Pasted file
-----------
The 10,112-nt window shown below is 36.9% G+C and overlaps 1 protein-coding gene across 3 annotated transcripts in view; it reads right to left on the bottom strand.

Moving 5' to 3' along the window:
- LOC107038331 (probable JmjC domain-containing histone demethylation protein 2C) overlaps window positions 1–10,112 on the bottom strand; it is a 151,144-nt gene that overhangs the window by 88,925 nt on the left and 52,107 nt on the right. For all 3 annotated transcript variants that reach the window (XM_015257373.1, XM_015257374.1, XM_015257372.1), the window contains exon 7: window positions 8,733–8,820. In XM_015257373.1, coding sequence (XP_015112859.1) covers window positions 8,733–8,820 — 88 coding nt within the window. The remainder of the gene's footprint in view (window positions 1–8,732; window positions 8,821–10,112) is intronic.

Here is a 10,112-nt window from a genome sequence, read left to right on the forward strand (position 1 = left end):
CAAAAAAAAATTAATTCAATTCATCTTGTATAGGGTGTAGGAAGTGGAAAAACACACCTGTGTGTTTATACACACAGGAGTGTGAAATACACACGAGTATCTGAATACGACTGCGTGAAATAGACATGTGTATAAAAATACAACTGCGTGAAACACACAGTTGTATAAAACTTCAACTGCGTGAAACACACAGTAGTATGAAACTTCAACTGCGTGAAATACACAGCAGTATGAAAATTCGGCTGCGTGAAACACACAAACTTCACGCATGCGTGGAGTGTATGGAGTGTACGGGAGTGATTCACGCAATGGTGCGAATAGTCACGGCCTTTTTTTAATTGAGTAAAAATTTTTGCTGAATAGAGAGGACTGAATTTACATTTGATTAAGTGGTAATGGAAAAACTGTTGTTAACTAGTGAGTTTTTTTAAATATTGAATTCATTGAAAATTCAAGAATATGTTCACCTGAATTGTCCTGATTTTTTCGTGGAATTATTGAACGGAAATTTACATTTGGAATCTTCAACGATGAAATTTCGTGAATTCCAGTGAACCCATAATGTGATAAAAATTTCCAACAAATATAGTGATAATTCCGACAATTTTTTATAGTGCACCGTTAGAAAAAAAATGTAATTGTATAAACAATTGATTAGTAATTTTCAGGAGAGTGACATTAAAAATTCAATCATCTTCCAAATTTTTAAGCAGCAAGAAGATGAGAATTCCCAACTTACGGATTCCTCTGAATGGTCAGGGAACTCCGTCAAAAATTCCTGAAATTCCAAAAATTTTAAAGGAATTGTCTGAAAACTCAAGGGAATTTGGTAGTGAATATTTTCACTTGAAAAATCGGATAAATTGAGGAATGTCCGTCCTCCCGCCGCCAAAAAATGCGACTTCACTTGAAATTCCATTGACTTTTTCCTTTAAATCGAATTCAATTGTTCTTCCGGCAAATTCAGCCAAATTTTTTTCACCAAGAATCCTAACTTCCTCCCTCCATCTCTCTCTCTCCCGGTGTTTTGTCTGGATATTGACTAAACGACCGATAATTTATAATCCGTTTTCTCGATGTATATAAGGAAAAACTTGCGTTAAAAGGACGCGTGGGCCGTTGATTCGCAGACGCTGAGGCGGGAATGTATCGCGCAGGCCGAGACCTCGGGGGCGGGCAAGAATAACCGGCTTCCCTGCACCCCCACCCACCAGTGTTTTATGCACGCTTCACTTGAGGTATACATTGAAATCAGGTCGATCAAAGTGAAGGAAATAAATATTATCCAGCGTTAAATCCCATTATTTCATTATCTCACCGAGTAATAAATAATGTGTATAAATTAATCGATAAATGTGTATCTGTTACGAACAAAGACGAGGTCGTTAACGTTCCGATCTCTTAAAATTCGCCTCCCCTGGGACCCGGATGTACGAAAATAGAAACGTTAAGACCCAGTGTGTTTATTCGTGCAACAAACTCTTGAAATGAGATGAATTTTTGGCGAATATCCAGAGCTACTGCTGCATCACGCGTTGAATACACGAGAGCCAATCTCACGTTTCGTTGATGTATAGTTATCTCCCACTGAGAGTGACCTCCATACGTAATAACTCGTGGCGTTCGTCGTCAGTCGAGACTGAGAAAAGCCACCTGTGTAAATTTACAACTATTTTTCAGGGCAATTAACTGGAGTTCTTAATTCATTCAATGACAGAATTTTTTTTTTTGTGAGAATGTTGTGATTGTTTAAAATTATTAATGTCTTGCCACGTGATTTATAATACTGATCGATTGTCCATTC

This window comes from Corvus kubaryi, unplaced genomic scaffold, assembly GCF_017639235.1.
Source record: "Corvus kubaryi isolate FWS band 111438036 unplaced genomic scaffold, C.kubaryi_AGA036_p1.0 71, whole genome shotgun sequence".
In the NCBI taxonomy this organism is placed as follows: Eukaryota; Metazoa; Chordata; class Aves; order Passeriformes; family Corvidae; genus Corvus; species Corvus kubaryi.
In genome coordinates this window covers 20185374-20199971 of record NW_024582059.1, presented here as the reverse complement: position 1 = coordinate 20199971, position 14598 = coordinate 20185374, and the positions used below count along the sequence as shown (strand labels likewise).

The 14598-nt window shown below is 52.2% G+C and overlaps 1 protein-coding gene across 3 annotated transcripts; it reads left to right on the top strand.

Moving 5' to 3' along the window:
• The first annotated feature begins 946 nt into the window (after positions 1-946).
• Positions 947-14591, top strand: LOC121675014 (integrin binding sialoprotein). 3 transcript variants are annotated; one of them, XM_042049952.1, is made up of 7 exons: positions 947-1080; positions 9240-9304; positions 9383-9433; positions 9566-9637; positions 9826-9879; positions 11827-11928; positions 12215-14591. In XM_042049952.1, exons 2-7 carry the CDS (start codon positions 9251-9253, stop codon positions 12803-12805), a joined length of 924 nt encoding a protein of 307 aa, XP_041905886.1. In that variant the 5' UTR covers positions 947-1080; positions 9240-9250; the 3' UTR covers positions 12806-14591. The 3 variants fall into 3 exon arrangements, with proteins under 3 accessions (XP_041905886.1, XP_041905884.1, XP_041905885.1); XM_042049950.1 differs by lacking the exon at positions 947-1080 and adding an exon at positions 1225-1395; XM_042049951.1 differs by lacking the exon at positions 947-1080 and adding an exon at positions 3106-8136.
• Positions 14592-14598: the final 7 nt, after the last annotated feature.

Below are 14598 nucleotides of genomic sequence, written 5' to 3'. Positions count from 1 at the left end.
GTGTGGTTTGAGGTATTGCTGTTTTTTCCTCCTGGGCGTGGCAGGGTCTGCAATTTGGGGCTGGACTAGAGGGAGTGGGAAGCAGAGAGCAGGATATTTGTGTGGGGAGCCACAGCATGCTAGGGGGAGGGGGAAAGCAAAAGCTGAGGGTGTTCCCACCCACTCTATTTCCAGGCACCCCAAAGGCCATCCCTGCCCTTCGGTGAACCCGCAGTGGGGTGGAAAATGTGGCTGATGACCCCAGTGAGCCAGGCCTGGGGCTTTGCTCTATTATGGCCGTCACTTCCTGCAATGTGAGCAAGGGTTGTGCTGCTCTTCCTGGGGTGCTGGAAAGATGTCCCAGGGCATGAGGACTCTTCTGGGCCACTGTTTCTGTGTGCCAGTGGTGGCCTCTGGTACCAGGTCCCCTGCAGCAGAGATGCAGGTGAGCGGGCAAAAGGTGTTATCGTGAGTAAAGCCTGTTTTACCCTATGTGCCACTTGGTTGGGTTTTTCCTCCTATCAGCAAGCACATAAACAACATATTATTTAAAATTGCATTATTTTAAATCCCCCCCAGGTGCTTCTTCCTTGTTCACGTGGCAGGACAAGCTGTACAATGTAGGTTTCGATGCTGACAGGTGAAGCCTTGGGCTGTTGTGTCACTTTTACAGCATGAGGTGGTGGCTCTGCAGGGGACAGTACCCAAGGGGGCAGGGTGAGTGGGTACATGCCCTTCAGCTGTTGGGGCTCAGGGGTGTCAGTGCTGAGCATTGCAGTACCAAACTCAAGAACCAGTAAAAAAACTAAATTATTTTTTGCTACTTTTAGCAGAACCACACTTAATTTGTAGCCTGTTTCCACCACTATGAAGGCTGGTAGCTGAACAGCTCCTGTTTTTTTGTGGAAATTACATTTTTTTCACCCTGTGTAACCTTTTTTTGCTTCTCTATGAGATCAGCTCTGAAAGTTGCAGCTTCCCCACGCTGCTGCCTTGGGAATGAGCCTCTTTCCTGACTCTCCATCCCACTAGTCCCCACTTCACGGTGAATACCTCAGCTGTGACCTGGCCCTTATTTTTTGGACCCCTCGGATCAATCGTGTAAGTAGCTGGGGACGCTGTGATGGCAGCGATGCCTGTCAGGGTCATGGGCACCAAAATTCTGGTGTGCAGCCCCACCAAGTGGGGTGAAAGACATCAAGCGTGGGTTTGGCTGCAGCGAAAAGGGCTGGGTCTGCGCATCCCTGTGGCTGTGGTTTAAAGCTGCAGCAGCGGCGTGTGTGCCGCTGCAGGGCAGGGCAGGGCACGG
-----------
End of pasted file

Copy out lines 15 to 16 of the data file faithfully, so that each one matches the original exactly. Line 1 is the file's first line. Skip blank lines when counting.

Below are 14598 nucleotides of genomic sequence, written 5' to 3'. Positions count from 1 at the left end.
GTGTGGTTTGAGGTATTGCTGTTTTTTCCTCCTGGGCGTGGCAGGGTCTGCAATTTGGGGCTGGACTAGAGGGAGTGGGAAGCAGAGAGCAGGATATTTGTGTGGGGAGCCACAGCATGCTAGGGGGAGGGGGAAAGCAAAAGCTGAGGGTGTTCCCACCCACTCTATTTCCAGGCACCCCAAAGGCCATCCCTGCCCTTCGGTGAACCCGCAGTGGGGTGGAAAATGTGGCTGATGACCCCAGTGAGCCAGGCCTGGGGCTTTGCTCTATTATGGCCGTCACTTCCTGCAATGTGAGCAAGGGTTGTGCTGCTCTTCCTGGGGTGCTGGAAAGATGTCCCAGGGCATGAGGACTCTTCTGGGCCACTGTTTCTGTGTGCCAGTGGTGGCCTCTGGTACCAGGTCCCCTGCAGCAGAGATGCAGGTGAGCGGGCAAAAGGTGTTATCGTGAGTAAAGCCTGTTTTACCCTATGTGCCACTTGGTTGGGTTTTTCCTCCTATCAGCAAGCACATAAACAACATATTATTTAAAATTGCATTATTTTAAATCCCCCCCAGGTGCTTCTTCCTTGTTCACGTGGCAGGACAAGCTGTACAATGTAGGTTTCGATGCTGACAGGTGAAGCCTTGGGCTGTTGTGTCACTTTTACAGCATGAGGTGGTGGCTCTGCAGGGGACAGTACCCAAGGGGGCAGGGTGAGTGGGTACATGCCCTTCAGCTGTTGGGGCTCAGGGGTGTCAGTGCTGAGCATTGCAGTACCAAACTCAAGAACCAGTAAAAAAACTAAATTATTTTTTGCTACTTTTAGCAGAACCACACTTAATTTGTAGCCTGTTTCCACCACTATGAAGGCTGGTAGCTGAACAGCTCCTGTTTTTTTGTGGAAATTACATTTTTTTCACCCTGTGTAACCTTTTTTTGCTTCTCTATGAGATCAGCTCTGAAAGTTGCAGCTTCCCCACGCTGCTGCCTTGGGAATGAGCCTCTTTCCTGACTCTCCATCCCACTAGTCCCCACTTCACGGTGAATACCTCAGCTGTGACCTGGCCCTTATTTTTTGGACCCCTCGGATCAATCGTGTAAGTAGCTGGGGACGCTGTGATGGCAGCGATGCCTGTCAGGGTCATGGGCACCAAAATTCTGGTGTGCAGCCCCACCAAGTGGGGTGAAAGACATCAAGCGTGGGTTTGGCTGCAGCGAAAAGGGCTGGGTCTGCGCATCCCTGTGGCTGTGGTTTAAAGCTGCAGCAGCGGCGTGTGTGCCGCTGCAGGGCAGGGCAGGGCACGG